Fundraising

In addition to the sailing trip, Daisy has raised awareness and donations through a booth at local fair (where she hosted a migraine trivia game) and a lemonade stand with her siblings and cousins. She wrote to groups and individuals to solicit donations and publicize her trip. A generous donor agreed to double the amount that she raised, which brought the total to $12,110.

You can still donate to Daisy’s campaign and the Migraine Research Foundation through CrowdRise.

Way to Go, Daisy!

I’ve never met Daisy, but I’m tearing up as I write about her accomplishments. Much of her young life has been dominated by migraine. Instead of trying to forget about migraine as soon as she felt better (as most of us would have done whether 14 or 57), she threw her newfound energy into raising awareness and funding for research. Her efforts took remarkable dedication and resourcefulness. It’s an impressive feat at any age.

Learn more about Daisy and her trip on her website, Sail for Migraine Research.

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Tipsy Turbulent

While responding to a Migraine.com email about a post I was scheduled to do this month, I tried to say it was unlikely to happen because my health was still topsy turvy. My phone autocorrected to tipsy turbulent, which I may like even better. Though tipsy implies fun, which this has not been.

The short version: my migraines are different than they were before the infusions, but still come on every time I eat. I thought I had them figured out, then got a doozy. Then I thought I found a medication that helped, but it made things worse. I’m recovering from that medication now.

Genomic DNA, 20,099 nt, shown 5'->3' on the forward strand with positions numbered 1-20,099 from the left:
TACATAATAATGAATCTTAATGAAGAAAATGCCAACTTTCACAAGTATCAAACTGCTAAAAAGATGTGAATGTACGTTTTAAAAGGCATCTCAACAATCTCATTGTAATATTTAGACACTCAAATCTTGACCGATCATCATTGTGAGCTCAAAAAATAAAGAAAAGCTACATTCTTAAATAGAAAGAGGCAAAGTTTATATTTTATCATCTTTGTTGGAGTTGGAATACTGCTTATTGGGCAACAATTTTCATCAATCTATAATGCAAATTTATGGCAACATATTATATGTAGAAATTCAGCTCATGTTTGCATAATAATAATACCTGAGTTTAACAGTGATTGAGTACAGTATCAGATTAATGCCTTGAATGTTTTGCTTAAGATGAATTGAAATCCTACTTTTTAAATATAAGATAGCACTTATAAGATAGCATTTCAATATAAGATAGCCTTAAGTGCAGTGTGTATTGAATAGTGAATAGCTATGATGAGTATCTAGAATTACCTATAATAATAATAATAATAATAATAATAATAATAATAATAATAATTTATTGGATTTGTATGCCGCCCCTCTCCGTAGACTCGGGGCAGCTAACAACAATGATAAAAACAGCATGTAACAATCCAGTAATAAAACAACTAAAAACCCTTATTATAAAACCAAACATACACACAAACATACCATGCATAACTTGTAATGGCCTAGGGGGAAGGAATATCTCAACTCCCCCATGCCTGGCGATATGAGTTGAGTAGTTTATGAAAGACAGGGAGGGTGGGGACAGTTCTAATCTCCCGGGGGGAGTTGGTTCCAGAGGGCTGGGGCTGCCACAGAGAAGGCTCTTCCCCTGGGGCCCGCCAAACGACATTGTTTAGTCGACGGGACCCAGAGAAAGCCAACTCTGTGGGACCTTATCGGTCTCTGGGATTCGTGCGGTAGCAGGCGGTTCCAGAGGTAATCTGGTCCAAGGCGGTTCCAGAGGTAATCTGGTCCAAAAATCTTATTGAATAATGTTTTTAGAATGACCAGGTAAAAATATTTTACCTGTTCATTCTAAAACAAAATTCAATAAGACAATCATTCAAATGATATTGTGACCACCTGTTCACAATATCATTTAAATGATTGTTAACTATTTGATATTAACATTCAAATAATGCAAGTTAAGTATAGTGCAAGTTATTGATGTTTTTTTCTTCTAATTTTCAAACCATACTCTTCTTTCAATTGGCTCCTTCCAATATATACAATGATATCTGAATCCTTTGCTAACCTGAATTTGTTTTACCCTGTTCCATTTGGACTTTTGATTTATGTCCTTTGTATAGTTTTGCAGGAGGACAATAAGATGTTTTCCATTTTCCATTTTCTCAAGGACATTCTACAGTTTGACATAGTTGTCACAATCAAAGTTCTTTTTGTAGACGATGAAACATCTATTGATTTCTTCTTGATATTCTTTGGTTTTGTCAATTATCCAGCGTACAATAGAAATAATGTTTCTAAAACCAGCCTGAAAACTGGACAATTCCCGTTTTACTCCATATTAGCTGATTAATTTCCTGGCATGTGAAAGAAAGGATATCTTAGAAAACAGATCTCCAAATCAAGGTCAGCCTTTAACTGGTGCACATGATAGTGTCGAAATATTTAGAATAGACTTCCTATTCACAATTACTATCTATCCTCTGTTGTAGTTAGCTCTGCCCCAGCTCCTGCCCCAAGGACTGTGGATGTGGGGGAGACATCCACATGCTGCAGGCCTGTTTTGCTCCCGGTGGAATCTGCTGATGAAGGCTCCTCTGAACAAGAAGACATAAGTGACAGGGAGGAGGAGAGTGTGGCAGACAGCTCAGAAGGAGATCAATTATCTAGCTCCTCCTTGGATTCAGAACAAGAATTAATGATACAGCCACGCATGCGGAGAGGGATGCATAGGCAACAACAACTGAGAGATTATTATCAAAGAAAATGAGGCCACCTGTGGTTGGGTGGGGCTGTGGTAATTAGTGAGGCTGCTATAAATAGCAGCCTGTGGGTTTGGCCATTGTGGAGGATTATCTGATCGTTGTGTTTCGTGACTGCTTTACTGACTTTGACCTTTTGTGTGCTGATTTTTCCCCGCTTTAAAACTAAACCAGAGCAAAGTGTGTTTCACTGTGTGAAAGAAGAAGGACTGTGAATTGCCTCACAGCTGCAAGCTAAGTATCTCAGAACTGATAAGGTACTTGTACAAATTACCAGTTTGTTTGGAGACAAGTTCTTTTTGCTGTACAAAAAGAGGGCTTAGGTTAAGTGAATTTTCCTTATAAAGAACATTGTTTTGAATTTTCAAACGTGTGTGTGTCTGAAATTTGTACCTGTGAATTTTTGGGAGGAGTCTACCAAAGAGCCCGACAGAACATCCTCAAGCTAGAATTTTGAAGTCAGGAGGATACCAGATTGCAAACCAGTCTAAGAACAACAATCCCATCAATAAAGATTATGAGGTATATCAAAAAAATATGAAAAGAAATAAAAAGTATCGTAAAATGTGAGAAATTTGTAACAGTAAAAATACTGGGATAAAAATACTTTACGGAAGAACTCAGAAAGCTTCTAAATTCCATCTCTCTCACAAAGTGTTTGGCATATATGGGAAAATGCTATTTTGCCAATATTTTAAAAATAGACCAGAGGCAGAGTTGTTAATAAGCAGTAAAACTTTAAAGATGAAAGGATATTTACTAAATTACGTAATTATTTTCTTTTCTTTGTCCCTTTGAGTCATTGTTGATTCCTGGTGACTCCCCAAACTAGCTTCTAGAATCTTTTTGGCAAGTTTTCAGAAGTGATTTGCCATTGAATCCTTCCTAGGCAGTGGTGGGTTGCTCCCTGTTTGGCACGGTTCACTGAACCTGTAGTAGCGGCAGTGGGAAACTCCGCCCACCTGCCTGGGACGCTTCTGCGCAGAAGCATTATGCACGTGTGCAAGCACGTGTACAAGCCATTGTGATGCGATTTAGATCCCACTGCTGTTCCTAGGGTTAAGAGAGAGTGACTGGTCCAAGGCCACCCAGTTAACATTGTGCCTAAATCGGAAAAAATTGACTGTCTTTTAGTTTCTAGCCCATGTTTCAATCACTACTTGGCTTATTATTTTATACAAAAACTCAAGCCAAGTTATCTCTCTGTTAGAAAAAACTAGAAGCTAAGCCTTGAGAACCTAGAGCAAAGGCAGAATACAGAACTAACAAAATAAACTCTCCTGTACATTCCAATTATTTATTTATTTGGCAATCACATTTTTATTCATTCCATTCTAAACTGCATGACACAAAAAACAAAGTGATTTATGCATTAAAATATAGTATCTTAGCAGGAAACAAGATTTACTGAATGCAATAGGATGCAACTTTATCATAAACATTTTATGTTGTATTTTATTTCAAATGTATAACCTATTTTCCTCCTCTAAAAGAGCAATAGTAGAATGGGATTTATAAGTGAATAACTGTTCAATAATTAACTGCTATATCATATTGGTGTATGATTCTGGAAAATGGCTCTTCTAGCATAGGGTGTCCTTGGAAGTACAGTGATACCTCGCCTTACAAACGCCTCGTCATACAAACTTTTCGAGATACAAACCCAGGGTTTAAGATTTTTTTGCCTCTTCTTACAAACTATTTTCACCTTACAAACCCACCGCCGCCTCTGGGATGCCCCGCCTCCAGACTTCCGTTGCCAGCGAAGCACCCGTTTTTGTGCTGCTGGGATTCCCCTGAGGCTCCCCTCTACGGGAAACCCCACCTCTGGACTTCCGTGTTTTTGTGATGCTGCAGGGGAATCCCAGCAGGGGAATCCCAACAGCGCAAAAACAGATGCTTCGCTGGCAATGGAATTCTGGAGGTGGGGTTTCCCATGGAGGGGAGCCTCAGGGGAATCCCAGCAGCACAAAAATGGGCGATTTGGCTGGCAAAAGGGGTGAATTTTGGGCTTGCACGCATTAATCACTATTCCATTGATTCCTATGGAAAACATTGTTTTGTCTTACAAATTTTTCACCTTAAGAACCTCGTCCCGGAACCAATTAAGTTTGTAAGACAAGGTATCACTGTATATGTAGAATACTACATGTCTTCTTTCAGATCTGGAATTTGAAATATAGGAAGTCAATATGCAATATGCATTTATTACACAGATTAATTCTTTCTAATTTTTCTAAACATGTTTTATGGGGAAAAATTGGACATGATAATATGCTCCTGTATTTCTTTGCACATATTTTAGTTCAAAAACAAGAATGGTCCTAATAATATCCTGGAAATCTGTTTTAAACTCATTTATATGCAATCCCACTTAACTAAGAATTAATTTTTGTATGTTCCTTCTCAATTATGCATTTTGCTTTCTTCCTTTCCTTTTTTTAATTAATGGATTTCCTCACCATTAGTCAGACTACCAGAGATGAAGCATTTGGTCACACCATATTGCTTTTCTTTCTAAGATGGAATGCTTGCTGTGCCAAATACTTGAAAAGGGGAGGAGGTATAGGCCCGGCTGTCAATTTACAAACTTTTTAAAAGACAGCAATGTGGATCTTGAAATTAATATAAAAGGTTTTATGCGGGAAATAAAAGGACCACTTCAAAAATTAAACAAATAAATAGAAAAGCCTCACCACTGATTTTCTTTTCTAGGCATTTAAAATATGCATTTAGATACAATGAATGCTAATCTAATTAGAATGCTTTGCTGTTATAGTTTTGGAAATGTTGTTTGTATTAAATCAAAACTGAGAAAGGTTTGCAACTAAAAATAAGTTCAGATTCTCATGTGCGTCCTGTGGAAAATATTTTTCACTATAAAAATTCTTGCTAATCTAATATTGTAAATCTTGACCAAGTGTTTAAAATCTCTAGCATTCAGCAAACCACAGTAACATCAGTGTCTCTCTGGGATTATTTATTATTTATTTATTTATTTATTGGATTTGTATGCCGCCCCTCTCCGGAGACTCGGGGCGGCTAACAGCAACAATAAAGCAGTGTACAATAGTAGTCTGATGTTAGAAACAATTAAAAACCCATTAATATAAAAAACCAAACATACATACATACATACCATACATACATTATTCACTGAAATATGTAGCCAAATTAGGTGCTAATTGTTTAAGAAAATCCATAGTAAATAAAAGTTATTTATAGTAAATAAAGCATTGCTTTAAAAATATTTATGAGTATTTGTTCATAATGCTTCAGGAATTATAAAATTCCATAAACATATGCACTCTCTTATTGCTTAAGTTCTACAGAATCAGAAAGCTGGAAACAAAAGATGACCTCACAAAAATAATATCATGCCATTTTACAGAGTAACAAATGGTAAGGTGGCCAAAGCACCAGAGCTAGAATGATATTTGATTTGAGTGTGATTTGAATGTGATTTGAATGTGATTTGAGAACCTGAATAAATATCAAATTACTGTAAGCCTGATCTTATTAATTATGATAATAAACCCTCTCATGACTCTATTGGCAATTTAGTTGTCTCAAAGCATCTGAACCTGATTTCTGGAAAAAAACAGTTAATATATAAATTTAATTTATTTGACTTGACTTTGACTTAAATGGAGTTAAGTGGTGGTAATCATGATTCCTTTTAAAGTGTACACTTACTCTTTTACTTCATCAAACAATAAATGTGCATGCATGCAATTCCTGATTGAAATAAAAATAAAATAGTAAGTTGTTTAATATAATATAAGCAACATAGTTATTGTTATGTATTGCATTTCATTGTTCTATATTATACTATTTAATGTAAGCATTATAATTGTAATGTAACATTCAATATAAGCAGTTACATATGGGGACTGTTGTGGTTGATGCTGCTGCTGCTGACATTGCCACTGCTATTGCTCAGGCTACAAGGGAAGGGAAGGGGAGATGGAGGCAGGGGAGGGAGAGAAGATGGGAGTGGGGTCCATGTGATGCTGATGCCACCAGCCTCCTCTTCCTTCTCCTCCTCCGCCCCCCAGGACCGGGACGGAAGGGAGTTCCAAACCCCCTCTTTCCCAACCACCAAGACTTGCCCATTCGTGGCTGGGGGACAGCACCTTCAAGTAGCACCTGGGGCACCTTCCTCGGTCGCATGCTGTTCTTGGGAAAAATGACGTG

I move from optimistic to panicked to OK-maybe-I-can-figure-this-out, usually multiple times each day. I told a friend that I couldn’t get together because of a health crisis. This scared her. When I said it wasn’t life-threatening, she responded that she was glad it wasn’t serious. Except that it is. It’s not going to kill me, but it is serious. It could completely change what my days look like, moving me from writing and working and taking care of myself to a lump on the couch. It could mean that the freedom I enjoyed for a year will once again disappear. My drug-related freakout last Sunday made it all too clear that I’m terrified to go back there.

I told my doctor before the DHE infusions that if I got back to eating 40 foods without them triggering migraine attacks, I’d be thrilled. Now, I’d be thrilled to go back to being able to eat those 40 foods and controlling the ensuing migraine attacks with naratriptan and Midrin. It’s not a long-term solution, but it would be better than feeling like I’m in freefall.

So, yeah, things are topsy-turvy… tipsy turbulent… incredibly scary. I hope I’m headed in the right direction, but won’t know for at least a few more days.